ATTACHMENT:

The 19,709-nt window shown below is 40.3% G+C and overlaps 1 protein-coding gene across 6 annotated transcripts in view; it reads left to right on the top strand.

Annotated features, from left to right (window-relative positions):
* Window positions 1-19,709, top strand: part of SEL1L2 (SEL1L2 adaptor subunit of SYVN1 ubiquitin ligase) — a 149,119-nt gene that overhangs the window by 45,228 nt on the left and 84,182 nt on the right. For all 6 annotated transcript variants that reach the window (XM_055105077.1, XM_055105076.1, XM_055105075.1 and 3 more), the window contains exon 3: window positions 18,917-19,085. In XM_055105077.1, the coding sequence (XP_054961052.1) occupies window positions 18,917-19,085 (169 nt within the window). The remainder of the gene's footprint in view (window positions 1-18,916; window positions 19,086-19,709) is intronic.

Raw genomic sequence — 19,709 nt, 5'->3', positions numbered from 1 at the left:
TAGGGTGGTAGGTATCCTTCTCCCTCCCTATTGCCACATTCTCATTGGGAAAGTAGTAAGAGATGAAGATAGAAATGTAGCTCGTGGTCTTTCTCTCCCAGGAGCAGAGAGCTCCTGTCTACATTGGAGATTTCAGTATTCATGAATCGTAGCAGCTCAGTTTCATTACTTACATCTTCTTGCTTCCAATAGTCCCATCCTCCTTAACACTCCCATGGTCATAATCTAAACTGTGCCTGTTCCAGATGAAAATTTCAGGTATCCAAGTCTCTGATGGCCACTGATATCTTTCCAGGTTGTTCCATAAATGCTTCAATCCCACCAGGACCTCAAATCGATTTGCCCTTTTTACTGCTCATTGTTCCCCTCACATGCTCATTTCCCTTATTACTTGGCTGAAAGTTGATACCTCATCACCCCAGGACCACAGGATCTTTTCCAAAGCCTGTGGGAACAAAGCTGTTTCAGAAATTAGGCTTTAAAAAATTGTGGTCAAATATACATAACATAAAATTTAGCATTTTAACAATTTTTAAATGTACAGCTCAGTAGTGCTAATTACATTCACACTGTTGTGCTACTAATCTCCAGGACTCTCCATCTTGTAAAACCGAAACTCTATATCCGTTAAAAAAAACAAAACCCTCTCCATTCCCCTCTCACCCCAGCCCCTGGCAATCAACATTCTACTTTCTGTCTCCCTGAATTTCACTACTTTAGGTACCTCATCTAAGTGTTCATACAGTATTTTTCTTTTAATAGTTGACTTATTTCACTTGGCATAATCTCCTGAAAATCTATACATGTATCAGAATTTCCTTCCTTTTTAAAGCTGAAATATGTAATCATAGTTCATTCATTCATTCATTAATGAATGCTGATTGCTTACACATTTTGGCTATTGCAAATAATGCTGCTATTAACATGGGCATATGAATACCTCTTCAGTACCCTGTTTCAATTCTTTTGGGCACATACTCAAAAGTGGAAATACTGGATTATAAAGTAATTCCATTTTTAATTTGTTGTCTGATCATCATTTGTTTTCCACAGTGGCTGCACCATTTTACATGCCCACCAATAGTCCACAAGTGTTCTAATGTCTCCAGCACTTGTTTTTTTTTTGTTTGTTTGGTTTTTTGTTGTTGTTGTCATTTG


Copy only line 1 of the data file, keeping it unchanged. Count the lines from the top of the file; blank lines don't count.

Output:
The 19,709-nt window shown below is 40.3% G+C and overlaps 1 protein-coding gene across 6 annotated transcripts in view; it reads left to right on the top strand.